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The epidemiology of human T-cell lymphotropic virus types I and II in Canadian blood donors.
Transfus Med. 2013 Oct; 23(5):358-66.TM

Abstract

OBJECTIVES

Blood donors in Canada have been tested for Human T-Cell Lymphotropic Virus (HTLV) since 1990. We report the epidemiology, risk factors and lookback/traceback of HTLV-positive donors/recipients.

METHODS

The annual HTLV rate was calculated from 1990 to 2010. Residual risk was estimated as the product of incidence and window period. Twenty-nine HTLV-positive donors and 116 matched controls (ratio 1 : 4) were interviewed about risk factors. For HTLV-positive donations, lookback investigations involved identification of all previous donations, and attempting to locate and test recipients. Traceback was initiated when transfusion transmission was queried for HTLV-positive blood recipients. All donors of products that the recipient received were identified, with an attempt to locate and test them.

RESULTS

The HTLV rate decreased from 9.35 per 100,000 donations in 1990 to 1.11 in 2010. The residual risk of infection was 1 in 7.6 million donations. In logistic regression birth overseas (OR 18.7), history of sexually transmitted diseases (OR 32.9), sex with unknown background (OR 5.4) and blood transfusion (OR 8.9) were significant predictors. In the lookback study, of 109 HTLV-positive donors, 508 components were transfused, of whom 147 recipients were tested and 18 (12%) were positive. All were transfused prior to the implementation of donor testing. Twenty-three traceback investigations were requested involving 324 transfused untested products,of whom 219 (67.6%) of donors were tested and 13 (6%) were positive for HTLV.

CONCLUSIONS

With testing of the blood supply, the risk from HTLV is very low and while most HTLV-positive donors have risk factors, deferrable risk is rare.

Authors+Show Affiliations

Canadian Blood Services, Ottawa, ON, Canada; Department of Epidemiology & Community Medicine.No affiliation info availableNo affiliation info availableNo affiliation info availableNo affiliation info availableNo affiliation info availableNo affiliation info availableNo affiliation info available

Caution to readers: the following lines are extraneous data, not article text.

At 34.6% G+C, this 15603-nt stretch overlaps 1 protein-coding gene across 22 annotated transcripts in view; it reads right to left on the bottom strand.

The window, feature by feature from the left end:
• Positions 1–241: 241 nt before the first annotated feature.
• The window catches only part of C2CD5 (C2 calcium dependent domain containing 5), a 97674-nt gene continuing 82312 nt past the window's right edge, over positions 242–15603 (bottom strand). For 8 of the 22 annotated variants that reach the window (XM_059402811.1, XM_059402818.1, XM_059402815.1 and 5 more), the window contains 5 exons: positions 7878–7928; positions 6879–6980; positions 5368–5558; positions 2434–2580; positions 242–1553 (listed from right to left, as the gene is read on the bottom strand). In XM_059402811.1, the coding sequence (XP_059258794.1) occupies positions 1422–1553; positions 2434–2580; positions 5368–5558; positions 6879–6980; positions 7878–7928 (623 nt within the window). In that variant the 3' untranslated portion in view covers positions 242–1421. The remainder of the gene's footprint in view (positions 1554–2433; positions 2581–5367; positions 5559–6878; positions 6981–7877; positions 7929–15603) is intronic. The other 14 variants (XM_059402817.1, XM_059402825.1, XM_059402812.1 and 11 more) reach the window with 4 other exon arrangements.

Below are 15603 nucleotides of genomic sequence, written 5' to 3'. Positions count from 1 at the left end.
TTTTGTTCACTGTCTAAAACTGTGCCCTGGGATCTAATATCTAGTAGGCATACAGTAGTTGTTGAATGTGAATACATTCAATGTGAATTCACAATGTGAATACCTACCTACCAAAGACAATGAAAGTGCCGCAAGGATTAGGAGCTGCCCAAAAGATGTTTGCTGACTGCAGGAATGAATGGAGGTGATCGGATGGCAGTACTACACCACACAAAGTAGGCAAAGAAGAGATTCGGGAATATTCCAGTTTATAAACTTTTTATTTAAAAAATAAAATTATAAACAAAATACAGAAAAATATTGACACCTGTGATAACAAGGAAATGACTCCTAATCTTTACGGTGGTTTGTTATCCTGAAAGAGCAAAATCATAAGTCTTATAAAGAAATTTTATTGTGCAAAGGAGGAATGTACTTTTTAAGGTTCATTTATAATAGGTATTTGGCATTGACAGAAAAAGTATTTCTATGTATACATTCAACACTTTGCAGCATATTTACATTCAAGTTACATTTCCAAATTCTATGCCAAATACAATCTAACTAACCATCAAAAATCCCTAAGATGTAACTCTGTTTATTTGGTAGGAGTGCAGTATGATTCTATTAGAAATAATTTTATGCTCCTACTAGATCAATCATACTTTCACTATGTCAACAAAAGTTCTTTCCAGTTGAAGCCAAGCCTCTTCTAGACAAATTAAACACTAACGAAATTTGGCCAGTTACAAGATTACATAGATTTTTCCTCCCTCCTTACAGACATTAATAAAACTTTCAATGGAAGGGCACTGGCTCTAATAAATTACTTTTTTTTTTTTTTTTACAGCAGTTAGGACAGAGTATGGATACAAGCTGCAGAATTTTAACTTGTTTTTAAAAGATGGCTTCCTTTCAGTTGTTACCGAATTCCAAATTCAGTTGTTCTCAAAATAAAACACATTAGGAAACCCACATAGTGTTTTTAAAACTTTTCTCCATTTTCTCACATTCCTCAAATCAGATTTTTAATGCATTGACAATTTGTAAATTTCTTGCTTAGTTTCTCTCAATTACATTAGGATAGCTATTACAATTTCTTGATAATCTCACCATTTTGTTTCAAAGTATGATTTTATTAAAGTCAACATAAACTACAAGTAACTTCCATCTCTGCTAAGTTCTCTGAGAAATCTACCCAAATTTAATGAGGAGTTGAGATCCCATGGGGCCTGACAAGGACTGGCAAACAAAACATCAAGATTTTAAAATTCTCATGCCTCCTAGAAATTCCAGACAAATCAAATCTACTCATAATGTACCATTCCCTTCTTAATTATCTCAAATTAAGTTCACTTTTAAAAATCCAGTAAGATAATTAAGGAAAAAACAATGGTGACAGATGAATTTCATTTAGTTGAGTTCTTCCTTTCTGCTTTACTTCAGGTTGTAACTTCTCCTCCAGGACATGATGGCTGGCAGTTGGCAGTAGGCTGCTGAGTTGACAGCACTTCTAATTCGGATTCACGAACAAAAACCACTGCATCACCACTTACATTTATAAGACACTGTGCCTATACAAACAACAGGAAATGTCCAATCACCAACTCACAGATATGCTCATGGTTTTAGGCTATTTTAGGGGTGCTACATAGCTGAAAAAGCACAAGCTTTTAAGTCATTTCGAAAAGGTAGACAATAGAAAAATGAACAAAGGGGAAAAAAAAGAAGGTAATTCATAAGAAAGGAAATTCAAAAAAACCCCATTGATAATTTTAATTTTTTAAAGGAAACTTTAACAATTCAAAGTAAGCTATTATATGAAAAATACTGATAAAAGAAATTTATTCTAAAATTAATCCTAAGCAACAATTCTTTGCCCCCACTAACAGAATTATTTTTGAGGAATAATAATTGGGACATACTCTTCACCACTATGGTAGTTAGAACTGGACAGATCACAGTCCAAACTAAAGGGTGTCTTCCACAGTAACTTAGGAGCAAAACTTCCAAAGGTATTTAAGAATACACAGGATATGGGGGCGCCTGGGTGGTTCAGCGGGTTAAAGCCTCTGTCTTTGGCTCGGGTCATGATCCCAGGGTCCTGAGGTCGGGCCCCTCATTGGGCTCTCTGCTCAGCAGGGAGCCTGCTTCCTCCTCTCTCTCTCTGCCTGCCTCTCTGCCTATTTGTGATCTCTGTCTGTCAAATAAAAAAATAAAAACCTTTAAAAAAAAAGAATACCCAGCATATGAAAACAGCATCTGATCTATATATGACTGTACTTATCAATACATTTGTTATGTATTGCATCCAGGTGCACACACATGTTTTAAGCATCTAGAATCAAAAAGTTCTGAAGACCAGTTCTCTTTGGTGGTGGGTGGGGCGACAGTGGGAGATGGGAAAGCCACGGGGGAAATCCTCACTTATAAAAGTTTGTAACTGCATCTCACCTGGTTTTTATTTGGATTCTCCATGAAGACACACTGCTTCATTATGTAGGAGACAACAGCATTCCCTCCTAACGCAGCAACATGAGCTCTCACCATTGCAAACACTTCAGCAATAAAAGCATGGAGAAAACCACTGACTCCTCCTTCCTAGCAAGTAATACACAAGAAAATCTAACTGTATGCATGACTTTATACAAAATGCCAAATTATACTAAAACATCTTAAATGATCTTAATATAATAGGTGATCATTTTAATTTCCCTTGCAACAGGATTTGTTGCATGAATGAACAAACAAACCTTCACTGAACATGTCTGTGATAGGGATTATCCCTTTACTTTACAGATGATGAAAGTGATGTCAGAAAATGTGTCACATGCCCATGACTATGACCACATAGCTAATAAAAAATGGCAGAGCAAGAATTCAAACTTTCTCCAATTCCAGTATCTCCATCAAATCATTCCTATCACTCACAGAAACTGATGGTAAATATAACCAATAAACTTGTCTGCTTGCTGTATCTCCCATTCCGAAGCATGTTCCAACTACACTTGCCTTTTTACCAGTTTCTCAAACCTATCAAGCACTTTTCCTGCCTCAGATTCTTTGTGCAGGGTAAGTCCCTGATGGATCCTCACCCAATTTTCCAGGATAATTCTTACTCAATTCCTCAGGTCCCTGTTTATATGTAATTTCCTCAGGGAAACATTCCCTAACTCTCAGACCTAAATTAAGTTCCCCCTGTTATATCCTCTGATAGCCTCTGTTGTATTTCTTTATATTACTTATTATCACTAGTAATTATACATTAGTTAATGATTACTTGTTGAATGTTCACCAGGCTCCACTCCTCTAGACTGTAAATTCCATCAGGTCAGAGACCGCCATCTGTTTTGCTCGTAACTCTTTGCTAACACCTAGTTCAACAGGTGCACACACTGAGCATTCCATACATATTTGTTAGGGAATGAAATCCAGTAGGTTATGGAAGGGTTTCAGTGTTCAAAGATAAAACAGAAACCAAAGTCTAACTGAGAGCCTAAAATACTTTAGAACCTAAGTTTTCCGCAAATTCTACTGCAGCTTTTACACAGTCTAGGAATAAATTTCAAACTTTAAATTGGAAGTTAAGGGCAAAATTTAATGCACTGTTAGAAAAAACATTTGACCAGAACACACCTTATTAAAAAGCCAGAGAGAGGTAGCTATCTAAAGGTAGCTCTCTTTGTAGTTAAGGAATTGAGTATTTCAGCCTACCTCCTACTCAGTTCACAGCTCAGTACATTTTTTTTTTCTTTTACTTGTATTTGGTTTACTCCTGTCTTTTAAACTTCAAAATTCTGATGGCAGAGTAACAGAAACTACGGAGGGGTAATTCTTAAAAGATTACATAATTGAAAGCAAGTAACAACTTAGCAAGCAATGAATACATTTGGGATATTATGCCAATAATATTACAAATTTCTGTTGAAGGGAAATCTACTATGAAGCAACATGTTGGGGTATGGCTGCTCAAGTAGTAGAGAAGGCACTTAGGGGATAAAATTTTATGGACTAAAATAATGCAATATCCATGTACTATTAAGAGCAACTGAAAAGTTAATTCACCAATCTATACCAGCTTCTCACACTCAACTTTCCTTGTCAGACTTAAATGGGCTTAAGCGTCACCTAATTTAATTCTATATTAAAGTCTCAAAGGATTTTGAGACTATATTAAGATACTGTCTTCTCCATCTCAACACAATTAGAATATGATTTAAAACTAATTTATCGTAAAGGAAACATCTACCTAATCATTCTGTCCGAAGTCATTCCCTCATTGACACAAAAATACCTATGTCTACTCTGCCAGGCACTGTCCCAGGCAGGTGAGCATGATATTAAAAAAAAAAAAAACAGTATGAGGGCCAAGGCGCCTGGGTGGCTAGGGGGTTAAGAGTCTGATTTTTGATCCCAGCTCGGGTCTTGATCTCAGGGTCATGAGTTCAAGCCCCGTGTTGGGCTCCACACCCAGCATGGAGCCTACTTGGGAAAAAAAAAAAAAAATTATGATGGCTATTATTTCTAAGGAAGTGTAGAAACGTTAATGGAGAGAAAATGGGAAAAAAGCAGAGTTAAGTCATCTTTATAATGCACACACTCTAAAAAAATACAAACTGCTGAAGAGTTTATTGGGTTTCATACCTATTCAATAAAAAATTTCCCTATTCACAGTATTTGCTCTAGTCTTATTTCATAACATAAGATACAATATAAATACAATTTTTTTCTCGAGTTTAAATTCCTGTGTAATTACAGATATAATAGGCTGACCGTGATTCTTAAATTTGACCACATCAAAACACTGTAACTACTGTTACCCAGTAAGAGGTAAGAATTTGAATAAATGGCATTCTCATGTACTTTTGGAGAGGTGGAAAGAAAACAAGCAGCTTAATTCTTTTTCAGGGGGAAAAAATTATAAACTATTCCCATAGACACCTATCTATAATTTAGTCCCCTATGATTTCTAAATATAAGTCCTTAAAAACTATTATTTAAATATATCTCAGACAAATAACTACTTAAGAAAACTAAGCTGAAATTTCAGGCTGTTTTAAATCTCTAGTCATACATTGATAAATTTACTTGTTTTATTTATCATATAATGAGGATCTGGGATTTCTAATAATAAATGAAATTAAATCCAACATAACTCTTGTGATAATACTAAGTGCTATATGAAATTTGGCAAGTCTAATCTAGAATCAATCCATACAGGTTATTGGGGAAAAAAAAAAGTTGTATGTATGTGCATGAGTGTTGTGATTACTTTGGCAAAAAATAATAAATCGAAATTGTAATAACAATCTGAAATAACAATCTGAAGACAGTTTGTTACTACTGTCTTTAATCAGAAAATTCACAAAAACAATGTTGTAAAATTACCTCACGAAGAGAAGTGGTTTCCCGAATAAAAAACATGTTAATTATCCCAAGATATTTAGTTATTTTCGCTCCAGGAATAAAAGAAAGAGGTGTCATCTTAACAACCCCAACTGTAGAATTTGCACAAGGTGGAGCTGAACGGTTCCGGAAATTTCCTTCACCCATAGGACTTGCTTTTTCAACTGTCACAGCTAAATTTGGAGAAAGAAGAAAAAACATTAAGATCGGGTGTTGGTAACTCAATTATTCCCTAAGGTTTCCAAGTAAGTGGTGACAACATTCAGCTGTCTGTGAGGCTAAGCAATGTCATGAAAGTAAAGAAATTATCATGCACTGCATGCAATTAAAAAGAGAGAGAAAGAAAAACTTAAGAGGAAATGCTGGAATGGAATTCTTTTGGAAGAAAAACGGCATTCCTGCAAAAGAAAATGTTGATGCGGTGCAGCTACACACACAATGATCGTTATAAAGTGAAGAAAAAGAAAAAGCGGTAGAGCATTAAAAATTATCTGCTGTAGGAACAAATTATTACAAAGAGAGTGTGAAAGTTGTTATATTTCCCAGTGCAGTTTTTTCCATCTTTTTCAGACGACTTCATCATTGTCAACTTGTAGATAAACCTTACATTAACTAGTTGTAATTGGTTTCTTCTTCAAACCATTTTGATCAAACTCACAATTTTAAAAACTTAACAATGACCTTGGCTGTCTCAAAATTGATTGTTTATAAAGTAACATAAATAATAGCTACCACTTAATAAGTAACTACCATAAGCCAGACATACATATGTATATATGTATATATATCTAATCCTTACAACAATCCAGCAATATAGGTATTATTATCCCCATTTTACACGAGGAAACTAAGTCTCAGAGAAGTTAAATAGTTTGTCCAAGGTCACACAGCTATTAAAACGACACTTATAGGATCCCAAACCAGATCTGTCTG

Pub Type(s)

Journal Article

Language

eng

PubMed ID

23859527

Citation

O'Brien, S F., et al. "The Epidemiology of Human T-cell Lymphotropic Virus Types I and II in Canadian Blood Donors." Transfusion Medicine (Oxford, England), vol. 23, no. 5, 2013, pp. 358-66.
O'Brien SF, Goldman M, Scalia V, et al. The epidemiology of human T-cell lymphotropic virus types I and II in Canadian blood donors. Transfus Med. 2013;23(5):358-66.
O'Brien, S. F., Goldman, M., Scalia, V., Yi, Q. L., Fan, W., Xi, G., Dines, I. R., & Fearon, M. A. (2013). The epidemiology of human T-cell lymphotropic virus types I and II in Canadian blood donors. Transfusion Medicine (Oxford, England), 23(5), 358-66. https://doi.org/10.1111/tme.12057
O'Brien SF, et al. The Epidemiology of Human T-cell Lymphotropic Virus Types I and II in Canadian Blood Donors. Transfus Med. 2013;23(5):358-66. PubMed PMID: 23859527.
* Article titles in AMA citation format should be in sentence-case
TY - JOUR T1 - The epidemiology of human T-cell lymphotropic virus types I and II in Canadian blood donors. AU - O'Brien,S F, AU - Goldman,M, AU - Scalia,V, AU - Yi,Q-L, AU - Fan,W, AU - Xi,G, AU - Dines,I R, AU - Fearon,M A, Y1 - 2013/07/17/ PY - 2013/03/08/received PY - 2013/06/11/revised PY - 2013/06/16/accepted PY - 2013/7/18/entrez PY - 2013/7/19/pubmed PY - 2015/7/15/medline KW - HTLV KW - epidemiology KW - risk factors SP - 358 EP - 66 JF - Transfusion medicine (Oxford, England) JO - Transfus Med VL - 23 IS - 5 N2 - OBJECTIVES: Blood donors in Canada have been tested for Human T-Cell Lymphotropic Virus (HTLV) since 1990. We report the epidemiology, risk factors and lookback/traceback of HTLV-positive donors/recipients. METHODS: The annual HTLV rate was calculated from 1990 to 2010. Residual risk was estimated as the product of incidence and window period. Twenty-nine HTLV-positive donors and 116 matched controls (ratio 1 : 4) were interviewed about risk factors. For HTLV-positive donations, lookback investigations involved identification of all previous donations, and attempting to locate and test recipients. Traceback was initiated when transfusion transmission was queried for HTLV-positive blood recipients. All donors of products that the recipient received were identified, with an attempt to locate and test them. RESULTS: The HTLV rate decreased from 9.35 per 100,000 donations in 1990 to 1.11 in 2010. The residual risk of infection was 1 in 7.6 million donations. In logistic regression birth overseas (OR 18.7), history of sexually transmitted diseases (OR 32.9), sex with unknown background (OR 5.4) and blood transfusion (OR 8.9) were significant predictors. In the lookback study, of 109 HTLV-positive donors, 508 components were transfused, of whom 147 recipients were tested and 18 (12%) were positive. All were transfused prior to the implementation of donor testing. Twenty-three traceback investigations were requested involving 324 transfused untested products,of whom 219 (67.6%) of donors were tested and 13 (6%) were positive for HTLV. CONCLUSIONS: With testing of the blood supply, the risk from HTLV is very low and while most HTLV-positive donors have risk factors, deferrable risk is rare. SN - 1365-3148 UR - https://www.unboundmedicine.com/medline/citation/23859527/The_epidemiology_of_human_T_cell_lymphotropic_virus_types_I_and_II_in_Canadian_blood_donors_ L2 - https://doi.org/10.1111/tme.12057 DB - PRIME DP - Unbound Medicine ER -